Cornless corn bread???

That’s what my grand kids like to call my quick yeast-free ‘bread’ that I’ve been baking lately.  It’s a bit sweet, kinda crumbly like real corn bread, tastes almost like cornbread, and makes awesome ‘eggy bread’ (their version of French toast).  So, I’m going to have to share this with you all.  Just a few ingredients, no rising time, bakes in about 20-25 minutes and make the kids very happy.

Although some previously banned ingredients have been added back to their diet (some sugar, some butter and cheese), they are still corn free, soy free, and pretty much sugar free (except in some baked goods), and dairy free with the exception of the cheese and butter in small amounts.

Depending on how lazy I am when I make it or how much time I have, when I use the mixer this has a more bread-like texture (but not much more) and if I mix it by hand (really lazy or in a hurry) it has a more cornbread texture.  Just sayin’.

Cornless Corn Bread

Preheat oven to 350F


1/2 C organic brown rice flour

1/2 C organic white rice flour

1-1/2 Tbsp organic evaporated cane juice

1-3/4 tsp baking powder

1/2 tsp sea salt (I use Himalayan pink salt)

1 egg (I just Jumbo eggs)

1/2 C milk of your choice (I use Almond or Coconut Milk)

2 Tbsp oil (I use light Olive oil)

Mix dry ingredients well.  In separate cup, mix egg, milk, and oil, then add to the dry ingredients. Mix by hand or mixer until well combined. The batter is like a muffin mix.  Pour into greased and floured pan – 8”x4” loaf pan (doesn’t rise very much), 2 mini loaf pans, round cake pan, brownie pan, etc.  Whatever works for you.

Bake at 350F.  Just adjust the baking time accordingly.  In the loaf pan, it takes about 25 minutes, about 20 in the mini loaf pans, and probably less in the other pans.  Check after 15 minutes to see how done it is.  Too long and it’s too crumbly, too little and it’s not done enough.

I’m sure you can add things to this, or use different flour combinations or just one flour alone.  I’m finding that I like the brown and white rice combo for this.  Sometimes I’ll use a vanilla flavored Almond or Coconut milk and that sweetens up the bread a bit.

Enjoy!!  This is easy enough for the kids to make (young ones with supervision, of course).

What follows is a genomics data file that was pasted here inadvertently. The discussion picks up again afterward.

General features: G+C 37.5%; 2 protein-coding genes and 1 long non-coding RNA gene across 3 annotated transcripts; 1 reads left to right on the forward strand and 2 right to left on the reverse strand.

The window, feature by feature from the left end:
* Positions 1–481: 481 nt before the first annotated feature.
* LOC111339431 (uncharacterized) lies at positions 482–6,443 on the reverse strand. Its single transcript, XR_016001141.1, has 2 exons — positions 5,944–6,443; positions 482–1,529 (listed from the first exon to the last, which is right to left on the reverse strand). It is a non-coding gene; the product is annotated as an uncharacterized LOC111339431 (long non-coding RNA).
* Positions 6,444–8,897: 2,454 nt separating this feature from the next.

Pictures next time.  I made two loaves this morning an they’re both gone before I decided to write this up.

 Stay warm, Angela

Grain free

for now!!!  Yeah, part of the healing process my family is going through.  Healing the body from the inside out, repairing the gut so the system functions well and absorbs the nutrients that will help it heal.  Then more detoxing, but with less trauma once the gut is taken care of.  All along with regular bodywork and spinal manipulation.  MCS is not fun, but there is so much learning that has been going on for all of us.  Especially in eating healthier.  So, they’ve gone gluten free, along with the corn, soy, dairy, etc etc etc.  Now the diet (at least temporarily until the gut is better) is grain free and nut free and bean free, plus a lot of other things that are not allowed.  A lot of meat and veggies and figuring out a different type of bread for them.

Enter the mighty coconut!!!  Coconut oil has been a staple since the MCS started.  Such a healing oil and can be used for almost everything.  Now we are playing with coconut flour.  Of course, dear daughter now is sensitive to coconut….  as a young child living in Florida she was allergic to palm trees and especially coconut palms.  Went through the whole allergy shot business (this was before I knew about alternative methods of doing things), and that plus time pretty much took care of that.  Since the constant use of all things coconut recently, she’s become a bit sensitive to it again.  But it’s do-able as long as it’s not overkill.

So, anyway, with the elimination of grains and nuts, dear coconut will make do.  My first foray into coconut bread was a total disaster, although the pup likes when that happens.  She loves my disasters and waits for the yummy biscuits that they become.  After several tries and a very happy four-legged, I found something that worked, that tasted good and got the A-OK from all of us.  Adapted from the original at, I tweaked quite a bit to make a batch that they could eat without any problems.  I halved the original, wanting to be sure it worked, and I decided to make mini-muffins instead of a bread.   The original recipe calls for regular coconut flour, but I used a mixture of ground dried coconut and coconut flour (two very different ingredients).  I put some unsweetened dried coconut into my food processor to make what is more or less a coarse powder instead of flour.  It works.  The recipe below will make 20 mini-muffins or about 9 regular muffins.